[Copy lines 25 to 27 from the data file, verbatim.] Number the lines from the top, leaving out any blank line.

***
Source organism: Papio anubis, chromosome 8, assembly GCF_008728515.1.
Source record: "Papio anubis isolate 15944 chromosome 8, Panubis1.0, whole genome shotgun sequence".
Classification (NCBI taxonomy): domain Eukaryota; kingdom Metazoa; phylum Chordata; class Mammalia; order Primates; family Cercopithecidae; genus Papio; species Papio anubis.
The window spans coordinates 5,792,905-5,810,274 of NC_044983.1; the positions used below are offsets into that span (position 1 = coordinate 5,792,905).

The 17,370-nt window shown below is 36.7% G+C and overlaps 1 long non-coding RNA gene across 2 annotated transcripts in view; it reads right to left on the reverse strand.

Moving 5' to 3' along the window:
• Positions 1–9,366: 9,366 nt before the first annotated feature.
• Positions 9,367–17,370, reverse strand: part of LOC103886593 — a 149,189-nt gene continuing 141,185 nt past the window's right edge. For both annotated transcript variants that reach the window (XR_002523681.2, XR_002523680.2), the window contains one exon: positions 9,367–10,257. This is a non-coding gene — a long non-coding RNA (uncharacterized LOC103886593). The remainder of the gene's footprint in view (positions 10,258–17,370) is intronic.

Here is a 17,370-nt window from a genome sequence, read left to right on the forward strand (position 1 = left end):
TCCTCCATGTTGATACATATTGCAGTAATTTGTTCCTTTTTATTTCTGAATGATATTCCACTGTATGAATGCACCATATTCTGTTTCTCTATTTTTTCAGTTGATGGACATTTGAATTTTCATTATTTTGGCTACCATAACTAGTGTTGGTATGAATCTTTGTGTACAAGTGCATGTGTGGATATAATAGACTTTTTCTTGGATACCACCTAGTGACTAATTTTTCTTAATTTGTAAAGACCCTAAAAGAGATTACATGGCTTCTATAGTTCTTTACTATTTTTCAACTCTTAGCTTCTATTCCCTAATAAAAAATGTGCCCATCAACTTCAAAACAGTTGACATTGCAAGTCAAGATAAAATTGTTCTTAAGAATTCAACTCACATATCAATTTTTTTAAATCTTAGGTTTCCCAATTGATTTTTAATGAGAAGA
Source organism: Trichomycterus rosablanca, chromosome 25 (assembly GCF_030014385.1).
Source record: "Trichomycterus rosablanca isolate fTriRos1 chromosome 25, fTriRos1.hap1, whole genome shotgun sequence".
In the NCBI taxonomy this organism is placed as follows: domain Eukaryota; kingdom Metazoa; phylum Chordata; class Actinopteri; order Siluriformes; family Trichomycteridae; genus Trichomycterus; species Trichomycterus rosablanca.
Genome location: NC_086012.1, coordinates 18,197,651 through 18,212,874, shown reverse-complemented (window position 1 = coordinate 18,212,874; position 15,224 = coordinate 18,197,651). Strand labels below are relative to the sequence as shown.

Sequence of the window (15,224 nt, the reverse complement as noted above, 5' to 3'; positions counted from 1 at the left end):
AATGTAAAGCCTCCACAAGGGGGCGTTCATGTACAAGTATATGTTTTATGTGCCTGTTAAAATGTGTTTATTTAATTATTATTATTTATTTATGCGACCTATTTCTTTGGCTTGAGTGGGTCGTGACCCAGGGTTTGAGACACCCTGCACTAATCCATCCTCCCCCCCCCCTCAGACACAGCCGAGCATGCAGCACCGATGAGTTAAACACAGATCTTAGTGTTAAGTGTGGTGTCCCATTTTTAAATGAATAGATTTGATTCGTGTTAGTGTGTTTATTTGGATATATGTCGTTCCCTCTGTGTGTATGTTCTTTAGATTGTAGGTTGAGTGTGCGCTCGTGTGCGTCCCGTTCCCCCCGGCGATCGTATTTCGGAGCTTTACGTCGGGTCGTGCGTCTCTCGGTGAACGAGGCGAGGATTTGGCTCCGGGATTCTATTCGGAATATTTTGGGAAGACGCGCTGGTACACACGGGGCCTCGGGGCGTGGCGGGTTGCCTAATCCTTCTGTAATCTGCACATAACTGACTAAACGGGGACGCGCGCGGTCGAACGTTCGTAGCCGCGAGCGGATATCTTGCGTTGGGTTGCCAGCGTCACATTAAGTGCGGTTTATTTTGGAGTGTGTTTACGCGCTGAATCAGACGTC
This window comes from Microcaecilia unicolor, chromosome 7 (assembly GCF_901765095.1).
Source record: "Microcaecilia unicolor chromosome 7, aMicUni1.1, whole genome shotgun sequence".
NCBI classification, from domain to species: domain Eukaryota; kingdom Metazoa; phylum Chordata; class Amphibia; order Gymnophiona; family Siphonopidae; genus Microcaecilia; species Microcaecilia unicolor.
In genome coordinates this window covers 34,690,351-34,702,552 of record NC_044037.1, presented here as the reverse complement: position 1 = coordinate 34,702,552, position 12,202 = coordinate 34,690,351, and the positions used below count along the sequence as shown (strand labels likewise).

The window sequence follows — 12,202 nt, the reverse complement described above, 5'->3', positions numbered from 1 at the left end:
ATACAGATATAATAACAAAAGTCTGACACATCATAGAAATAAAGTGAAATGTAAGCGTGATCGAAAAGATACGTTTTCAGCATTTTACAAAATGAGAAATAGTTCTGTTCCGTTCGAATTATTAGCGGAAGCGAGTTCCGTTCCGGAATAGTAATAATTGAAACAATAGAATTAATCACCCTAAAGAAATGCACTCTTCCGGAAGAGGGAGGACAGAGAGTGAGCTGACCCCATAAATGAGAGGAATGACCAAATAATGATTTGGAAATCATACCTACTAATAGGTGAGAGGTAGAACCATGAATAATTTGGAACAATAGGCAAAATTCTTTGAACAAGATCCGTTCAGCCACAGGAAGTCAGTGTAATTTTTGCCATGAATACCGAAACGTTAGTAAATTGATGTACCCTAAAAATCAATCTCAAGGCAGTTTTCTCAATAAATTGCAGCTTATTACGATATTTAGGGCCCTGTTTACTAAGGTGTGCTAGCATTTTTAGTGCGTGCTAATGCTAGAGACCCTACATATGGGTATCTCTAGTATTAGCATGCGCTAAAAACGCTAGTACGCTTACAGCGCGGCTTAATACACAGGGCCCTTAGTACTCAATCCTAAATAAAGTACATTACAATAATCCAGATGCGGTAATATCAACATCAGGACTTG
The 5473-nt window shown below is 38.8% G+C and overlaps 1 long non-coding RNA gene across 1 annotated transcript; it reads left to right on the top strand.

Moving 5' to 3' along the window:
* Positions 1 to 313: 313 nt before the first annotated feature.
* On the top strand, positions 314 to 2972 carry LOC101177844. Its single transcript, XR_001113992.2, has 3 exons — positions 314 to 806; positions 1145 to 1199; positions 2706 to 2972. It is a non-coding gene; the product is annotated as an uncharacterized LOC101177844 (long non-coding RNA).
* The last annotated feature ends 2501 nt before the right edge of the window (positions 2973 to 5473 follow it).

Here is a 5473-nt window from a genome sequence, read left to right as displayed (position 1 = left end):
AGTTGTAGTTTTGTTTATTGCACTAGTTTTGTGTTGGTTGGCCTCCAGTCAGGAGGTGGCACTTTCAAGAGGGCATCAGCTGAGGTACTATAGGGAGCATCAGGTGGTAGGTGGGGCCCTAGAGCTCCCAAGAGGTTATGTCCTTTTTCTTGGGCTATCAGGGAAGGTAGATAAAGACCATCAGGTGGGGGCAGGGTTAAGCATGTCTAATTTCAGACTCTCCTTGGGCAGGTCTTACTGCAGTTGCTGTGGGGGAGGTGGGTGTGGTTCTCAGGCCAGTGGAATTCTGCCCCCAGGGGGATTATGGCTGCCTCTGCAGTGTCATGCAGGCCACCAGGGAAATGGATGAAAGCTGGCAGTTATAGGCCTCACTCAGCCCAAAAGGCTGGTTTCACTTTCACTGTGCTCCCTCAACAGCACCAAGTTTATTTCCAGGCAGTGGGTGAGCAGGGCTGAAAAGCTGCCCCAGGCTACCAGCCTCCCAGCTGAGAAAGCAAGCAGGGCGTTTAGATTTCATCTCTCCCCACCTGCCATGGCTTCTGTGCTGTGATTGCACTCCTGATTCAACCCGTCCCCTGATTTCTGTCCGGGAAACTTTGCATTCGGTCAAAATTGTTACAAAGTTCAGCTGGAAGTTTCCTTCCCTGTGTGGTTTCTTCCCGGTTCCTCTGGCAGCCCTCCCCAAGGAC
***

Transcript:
* Positions 1 to 313: 313 nt before the first annotated feature.
* On the top strand, positions 314 to 2972 carry LOC101177844. Its single transcript, XR_001113992.2, has 3 exons — positions 314 to 806; positions 1145 to 1199; positions 2706 to 2972. It is a non-coding gene; the product is annotated as an uncharacterized LOC101177844 (long non-coding RNA).
* The last annotated feature ends 2501 nt before the right edge of the window (positions 2973 to 5473 follow it).